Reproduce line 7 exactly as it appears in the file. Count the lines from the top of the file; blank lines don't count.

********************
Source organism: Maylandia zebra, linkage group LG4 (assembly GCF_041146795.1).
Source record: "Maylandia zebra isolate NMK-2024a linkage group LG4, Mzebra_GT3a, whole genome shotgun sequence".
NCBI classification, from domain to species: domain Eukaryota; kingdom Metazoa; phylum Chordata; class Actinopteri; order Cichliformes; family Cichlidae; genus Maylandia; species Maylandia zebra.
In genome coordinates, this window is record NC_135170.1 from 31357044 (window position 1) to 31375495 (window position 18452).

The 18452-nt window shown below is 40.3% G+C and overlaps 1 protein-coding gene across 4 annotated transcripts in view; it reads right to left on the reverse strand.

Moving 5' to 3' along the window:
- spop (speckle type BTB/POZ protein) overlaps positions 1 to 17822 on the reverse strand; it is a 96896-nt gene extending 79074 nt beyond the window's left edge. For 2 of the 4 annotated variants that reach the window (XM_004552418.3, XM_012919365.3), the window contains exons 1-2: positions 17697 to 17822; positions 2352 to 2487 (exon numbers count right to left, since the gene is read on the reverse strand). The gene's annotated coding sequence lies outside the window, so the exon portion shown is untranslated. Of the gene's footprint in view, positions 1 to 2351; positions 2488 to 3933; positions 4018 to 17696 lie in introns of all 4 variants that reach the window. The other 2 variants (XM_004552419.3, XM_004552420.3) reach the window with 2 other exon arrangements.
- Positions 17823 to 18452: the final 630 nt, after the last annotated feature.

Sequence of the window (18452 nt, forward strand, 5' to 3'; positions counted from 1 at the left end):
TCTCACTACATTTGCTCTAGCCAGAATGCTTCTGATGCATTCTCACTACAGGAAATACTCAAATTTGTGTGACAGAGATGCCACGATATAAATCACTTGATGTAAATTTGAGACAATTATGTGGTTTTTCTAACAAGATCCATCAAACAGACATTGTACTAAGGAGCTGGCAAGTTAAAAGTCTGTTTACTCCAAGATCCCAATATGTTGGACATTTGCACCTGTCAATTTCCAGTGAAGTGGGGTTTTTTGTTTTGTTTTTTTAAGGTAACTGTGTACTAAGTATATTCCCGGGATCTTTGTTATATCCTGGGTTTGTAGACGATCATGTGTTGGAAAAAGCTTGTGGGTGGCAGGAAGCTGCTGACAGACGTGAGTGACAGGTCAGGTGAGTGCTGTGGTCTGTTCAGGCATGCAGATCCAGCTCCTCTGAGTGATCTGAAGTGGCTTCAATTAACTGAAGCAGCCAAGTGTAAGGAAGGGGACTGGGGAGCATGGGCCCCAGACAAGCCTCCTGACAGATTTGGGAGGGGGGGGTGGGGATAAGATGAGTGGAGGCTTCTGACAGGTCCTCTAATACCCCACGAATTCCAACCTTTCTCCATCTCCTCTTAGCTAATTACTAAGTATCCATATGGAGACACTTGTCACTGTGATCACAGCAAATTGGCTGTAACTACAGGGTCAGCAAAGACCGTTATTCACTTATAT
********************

- spop (speckle type BTB/POZ protein) overlaps positions 1 to 17822 on the reverse strand; it is a 96896-nt gene extending 79074 nt beyond the window's left edge. For 2 of the 4 annotated variants that reach the window (XM_004552418.3, XM_012919365.3), the window contains exons 1-2: positions 17697 to 17822; positions 2352 to 2487 (exon numbers count right to left, since the gene is read on the reverse strand). The gene's annotated coding sequence lies outside the window, so the exon portion shown is untranslated. Of the gene's footprint in view, positions 1 to 2351; positions 2488 to 3933; positions 4018 to 17696 lie in introns of all 4 variants that reach the window. The other 2 variants (XM_004552419.3, XM_004552420.3) reach the window with 2 other exon arrangements.